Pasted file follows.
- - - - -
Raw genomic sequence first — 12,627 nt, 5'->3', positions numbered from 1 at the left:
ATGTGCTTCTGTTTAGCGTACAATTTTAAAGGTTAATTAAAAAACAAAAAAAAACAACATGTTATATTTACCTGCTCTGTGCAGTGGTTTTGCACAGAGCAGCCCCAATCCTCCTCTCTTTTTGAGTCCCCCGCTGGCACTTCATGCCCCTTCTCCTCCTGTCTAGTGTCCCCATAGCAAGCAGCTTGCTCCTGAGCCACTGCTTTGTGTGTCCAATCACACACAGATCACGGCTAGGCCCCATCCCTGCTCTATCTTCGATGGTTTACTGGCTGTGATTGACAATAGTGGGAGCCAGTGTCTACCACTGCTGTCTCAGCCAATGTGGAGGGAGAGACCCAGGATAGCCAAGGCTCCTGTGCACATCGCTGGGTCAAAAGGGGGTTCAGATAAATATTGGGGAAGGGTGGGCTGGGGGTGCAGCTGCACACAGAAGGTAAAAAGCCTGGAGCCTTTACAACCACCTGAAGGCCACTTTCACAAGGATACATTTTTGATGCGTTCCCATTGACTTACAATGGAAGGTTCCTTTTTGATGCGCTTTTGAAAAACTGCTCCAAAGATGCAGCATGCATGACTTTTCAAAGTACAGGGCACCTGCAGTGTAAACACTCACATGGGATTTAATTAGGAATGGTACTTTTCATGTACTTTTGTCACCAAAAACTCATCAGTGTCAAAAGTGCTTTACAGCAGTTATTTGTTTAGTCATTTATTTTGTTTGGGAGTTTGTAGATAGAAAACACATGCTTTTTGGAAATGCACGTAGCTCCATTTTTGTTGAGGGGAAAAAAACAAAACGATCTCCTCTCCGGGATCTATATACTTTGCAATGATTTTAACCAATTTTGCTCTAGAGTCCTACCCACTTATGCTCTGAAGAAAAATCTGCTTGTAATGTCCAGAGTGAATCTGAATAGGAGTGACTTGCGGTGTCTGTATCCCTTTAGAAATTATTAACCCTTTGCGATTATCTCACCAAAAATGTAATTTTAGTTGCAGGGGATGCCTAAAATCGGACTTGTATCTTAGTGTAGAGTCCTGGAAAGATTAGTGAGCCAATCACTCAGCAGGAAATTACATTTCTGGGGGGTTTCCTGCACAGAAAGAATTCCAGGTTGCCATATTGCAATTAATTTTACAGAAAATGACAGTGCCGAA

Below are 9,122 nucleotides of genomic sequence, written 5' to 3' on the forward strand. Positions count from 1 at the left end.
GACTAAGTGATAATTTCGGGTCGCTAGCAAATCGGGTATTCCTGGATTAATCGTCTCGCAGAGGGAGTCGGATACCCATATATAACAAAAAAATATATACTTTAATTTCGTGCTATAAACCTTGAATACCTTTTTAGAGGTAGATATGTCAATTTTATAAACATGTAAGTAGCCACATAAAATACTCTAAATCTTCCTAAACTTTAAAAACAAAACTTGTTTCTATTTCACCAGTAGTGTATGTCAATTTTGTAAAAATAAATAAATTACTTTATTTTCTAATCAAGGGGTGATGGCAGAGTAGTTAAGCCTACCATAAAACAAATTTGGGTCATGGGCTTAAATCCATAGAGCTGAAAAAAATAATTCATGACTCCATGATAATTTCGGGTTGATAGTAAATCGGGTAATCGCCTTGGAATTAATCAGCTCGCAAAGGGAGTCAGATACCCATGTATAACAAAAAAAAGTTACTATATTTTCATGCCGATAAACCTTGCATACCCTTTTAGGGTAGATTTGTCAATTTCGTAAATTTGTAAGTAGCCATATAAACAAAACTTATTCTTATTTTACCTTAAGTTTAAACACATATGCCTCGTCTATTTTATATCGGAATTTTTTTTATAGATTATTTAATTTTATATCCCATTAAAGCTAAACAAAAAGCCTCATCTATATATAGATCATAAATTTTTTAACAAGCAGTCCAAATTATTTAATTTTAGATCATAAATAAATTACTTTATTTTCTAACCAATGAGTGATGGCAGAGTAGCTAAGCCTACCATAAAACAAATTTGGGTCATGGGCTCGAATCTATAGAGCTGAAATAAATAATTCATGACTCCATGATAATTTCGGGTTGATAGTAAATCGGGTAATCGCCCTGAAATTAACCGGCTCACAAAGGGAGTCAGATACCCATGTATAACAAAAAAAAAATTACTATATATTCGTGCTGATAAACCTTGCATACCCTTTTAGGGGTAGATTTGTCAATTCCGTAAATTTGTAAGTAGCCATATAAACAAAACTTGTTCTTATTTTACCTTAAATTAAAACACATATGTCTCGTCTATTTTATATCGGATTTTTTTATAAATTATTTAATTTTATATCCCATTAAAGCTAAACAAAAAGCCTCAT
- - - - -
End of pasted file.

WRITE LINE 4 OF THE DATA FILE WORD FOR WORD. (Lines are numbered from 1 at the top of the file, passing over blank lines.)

GACTAAGTGATAATTTCGGGTCGCTAGCAAATCGGGTATTCCTGGATTAATCGTCTCGCAGAGGGAGTCGGATACCCATATATAACAAAAAAATATATACTTTAATTTCGTGCTATAAACCTTGAATACCTTTTTAGAGGTAGATATGTCAATTTTATAAACATGTAAGTAGCCACATAAAATACTCTAAATCTTCCTAAACTTTAAAAACAAAACTTGTTTCTATTTCACCAGTAGTGTATGTCAATTTTGTAAAAATAAATAAATTACTTTATTTTCTAATCAAGGGGTGATGGCAGAGTAGTTAAGCCTACCATAAAACAAATTTGGGTCATGGGCTTAAATCCATAGAGCTGAAAAAAATAATTCATGACTCCATGATAATTTCGGGTTGATAGTAAATCGGGTAATCGCCTTGGAATTAATCAGCTCGCAAAGGGAGTCAGATACCCATGTATAACAAAAAAAAGTTACTATATTTTCATGCCGATAAACCTTGCATACCCTTTTAGGGTAGATTTGTCAATTTCGTAAATTTGTAAGTAGCCATATAAACAAAACTTATTCTTATTTTACCTTAAGTTTAAACACATATGCCTCGTCTATTTTATATCGGAATTTTTTTTATAGATTATTTAATTTTATATCCCATTAAAGCTAAACAAAAAGCCTCATCTATATATAGATCATAAATTTTTTAACAAGCAGTCCAAATTATTTAATTTTAGATCATAAATAAATTACTTTATTTTCTAACCAATGAGTGATGGCAGAGTAGCTAAGCCTACCATAAAACAAATTTGGGTCATGGGCTCGAATCTATAGAGCTGAAATAAATAATTCATGACTCCATGATAATTTCGGGTTGATAGTAAATCGGGTAATCGCCCTGAAATTAACCGGCTCACAAAGGGAGTCAGATACCCATGTATAACAAAAAAAAAATTACTATATATTCGTGCTGATAAACCTTGCATACCCTTTTAGGGGTAGATTTGTCAATTCCGTAAATTTGTAAGTAGCCATATAAACAAAACTTGTTCTTATTTTACCTTAAATTAAAACACATATGTCTCGTCTATTTTATATCGGATTTTTTTATAAATTATTTAATTTTATATCCCATTAAAGCTAAACAAAAAGCCTCAT